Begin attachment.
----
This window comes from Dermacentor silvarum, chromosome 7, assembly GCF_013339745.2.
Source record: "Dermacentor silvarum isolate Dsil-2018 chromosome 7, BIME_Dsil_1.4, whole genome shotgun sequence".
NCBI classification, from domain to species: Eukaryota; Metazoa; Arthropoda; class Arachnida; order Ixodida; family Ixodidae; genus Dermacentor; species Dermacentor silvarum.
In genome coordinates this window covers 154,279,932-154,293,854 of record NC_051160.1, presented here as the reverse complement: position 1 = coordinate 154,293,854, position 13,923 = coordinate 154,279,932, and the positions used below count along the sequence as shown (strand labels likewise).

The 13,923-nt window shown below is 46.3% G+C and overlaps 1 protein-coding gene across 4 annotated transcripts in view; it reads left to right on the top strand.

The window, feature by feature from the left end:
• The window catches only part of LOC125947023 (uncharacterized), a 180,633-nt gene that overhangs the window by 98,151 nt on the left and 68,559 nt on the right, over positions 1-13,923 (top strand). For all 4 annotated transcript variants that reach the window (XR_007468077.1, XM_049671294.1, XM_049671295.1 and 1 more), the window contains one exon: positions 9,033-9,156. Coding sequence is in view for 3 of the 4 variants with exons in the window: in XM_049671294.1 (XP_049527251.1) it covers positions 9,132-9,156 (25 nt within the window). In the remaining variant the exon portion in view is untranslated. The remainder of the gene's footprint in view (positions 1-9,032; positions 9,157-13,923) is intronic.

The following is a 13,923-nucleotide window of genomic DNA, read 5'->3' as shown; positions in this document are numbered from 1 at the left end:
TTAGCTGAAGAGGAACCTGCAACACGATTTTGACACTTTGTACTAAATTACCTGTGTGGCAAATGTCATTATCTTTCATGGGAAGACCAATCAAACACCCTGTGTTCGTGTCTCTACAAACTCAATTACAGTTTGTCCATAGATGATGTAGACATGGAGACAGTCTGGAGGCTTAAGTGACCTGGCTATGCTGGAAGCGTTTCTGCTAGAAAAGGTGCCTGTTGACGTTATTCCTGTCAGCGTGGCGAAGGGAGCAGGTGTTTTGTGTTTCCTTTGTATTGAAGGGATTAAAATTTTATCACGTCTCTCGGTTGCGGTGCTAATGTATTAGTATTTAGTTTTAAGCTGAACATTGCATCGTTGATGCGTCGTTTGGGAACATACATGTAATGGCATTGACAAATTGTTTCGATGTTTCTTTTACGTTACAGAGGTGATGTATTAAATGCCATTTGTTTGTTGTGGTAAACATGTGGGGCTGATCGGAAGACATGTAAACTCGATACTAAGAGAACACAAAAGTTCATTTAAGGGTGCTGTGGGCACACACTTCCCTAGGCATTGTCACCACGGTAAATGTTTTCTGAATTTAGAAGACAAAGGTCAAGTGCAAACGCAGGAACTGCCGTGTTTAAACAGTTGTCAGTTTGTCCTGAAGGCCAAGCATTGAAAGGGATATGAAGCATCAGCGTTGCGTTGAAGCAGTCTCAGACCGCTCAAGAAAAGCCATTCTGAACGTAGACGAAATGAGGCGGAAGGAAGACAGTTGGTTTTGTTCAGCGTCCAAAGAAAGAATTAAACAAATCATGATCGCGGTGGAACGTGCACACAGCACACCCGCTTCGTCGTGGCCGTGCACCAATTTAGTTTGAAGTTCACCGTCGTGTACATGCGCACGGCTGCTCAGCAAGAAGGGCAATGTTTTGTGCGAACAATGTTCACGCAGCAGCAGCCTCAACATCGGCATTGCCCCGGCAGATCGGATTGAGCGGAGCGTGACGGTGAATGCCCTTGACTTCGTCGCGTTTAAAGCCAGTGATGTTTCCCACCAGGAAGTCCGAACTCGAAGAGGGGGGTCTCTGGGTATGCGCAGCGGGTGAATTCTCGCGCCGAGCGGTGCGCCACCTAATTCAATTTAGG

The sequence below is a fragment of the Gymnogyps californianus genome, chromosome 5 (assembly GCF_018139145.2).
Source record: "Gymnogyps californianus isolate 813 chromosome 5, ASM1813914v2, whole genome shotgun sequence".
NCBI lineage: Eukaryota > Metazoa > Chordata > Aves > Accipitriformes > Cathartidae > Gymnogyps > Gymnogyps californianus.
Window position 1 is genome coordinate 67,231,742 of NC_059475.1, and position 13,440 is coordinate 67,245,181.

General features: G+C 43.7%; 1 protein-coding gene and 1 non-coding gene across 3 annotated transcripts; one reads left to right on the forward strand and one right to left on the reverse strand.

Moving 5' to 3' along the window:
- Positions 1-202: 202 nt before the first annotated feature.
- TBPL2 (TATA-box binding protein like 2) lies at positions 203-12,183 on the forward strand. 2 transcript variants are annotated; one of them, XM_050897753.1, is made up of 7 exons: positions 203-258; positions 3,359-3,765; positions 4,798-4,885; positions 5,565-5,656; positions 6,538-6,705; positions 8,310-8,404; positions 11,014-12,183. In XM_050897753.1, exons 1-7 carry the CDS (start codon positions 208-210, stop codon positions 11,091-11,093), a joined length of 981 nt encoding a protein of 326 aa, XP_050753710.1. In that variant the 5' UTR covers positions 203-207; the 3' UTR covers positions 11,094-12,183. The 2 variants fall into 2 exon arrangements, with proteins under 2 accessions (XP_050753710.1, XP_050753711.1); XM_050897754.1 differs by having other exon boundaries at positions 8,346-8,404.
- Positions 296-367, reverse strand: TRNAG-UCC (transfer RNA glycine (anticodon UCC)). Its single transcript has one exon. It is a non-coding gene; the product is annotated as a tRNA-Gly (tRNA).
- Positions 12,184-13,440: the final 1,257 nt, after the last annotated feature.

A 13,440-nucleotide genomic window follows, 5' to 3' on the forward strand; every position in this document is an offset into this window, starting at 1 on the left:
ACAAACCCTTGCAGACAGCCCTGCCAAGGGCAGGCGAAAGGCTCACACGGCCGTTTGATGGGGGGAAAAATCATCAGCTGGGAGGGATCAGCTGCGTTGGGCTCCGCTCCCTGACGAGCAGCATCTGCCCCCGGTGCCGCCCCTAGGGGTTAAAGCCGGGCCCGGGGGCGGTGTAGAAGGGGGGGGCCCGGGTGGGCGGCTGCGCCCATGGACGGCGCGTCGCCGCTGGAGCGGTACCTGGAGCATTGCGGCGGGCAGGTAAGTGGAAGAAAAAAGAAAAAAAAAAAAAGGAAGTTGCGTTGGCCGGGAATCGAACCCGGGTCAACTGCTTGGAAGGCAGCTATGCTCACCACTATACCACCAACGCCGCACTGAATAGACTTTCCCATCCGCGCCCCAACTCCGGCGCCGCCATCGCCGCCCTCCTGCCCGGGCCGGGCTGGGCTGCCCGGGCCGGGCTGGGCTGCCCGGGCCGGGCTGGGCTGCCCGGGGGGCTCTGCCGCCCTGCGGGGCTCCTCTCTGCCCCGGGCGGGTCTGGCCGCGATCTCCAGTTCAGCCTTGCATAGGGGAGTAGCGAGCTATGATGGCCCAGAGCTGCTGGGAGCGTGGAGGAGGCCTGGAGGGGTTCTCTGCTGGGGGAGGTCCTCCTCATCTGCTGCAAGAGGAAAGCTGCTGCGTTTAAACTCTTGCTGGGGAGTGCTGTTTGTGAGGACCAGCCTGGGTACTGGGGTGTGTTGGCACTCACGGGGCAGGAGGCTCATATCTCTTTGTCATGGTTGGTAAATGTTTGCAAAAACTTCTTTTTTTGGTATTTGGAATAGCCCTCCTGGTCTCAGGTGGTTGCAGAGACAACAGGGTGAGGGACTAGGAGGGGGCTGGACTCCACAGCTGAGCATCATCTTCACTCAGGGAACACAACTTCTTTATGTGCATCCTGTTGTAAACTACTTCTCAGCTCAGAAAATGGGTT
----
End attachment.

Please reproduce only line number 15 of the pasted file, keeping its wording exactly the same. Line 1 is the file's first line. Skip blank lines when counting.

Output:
Moving 5' to 3' along the window: